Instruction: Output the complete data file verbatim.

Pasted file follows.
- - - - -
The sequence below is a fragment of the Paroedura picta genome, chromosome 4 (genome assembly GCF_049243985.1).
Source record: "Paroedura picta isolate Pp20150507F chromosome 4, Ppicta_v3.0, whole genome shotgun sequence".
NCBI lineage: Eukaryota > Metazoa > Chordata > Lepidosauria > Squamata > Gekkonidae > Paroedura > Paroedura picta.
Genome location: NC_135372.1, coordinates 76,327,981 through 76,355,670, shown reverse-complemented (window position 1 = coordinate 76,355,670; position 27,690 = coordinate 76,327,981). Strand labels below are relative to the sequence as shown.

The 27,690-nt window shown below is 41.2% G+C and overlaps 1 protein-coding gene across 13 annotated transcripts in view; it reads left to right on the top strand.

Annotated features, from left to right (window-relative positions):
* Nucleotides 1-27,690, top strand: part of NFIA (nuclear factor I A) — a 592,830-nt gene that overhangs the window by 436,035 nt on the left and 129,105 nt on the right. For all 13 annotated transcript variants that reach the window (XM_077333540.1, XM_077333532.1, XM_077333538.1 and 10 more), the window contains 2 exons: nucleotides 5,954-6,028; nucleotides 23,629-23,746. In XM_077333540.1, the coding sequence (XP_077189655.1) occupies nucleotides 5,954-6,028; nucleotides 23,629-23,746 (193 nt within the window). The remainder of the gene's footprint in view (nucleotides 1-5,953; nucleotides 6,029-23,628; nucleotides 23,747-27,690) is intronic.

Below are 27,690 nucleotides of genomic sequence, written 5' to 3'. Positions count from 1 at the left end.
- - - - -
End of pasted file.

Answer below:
The sequence below is a fragment of the Paroedura picta genome, chromosome 4 (genome assembly GCF_049243985.1).
Source record: "Paroedura picta isolate Pp20150507F chromosome 4, Ppicta_v3.0, whole genome shotgun sequence".
NCBI lineage: Eukaryota > Metazoa > Chordata > Lepidosauria > Squamata > Gekkonidae > Paroedura > Paroedura picta.
Genome location: NC_135372.1, coordinates 76,327,981 through 76,355,670, shown reverse-complemented (window position 1 = coordinate 76,355,670; position 27,690 = coordinate 76,327,981). Strand labels below are relative to the sequence as shown.

The 27,690-nt window shown below is 41.2% G+C and overlaps 1 protein-coding gene across 13 annotated transcripts in view; it reads left to right on the top strand.

Annotated features, from left to right (window-relative positions):
* Nucleotides 1-27,690, top strand: part of NFIA (nuclear factor I A) — a 592,830-nt gene that overhangs the window by 436,035 nt on the left and 129,105 nt on the right. For all 13 annotated transcript variants that reach the window (XM_077333540.1, XM_077333532.1, XM_077333538.1 and 10 more), the window contains 2 exons: nucleotides 5,954-6,028; nucleotides 23,629-23,746. In XM_077333540.1, the coding sequence (XP_077189655.1) occupies nucleotides 5,954-6,028; nucleotides 23,629-23,746 (193 nt within the window). The remainder of the gene's footprint in view (nucleotides 1-5,953; nucleotides 6,029-23,628; nucleotides 23,747-27,690) is intronic.

Below are 27,690 nucleotides of genomic sequence, written 5' to 3'. Positions count from 1 at the left end.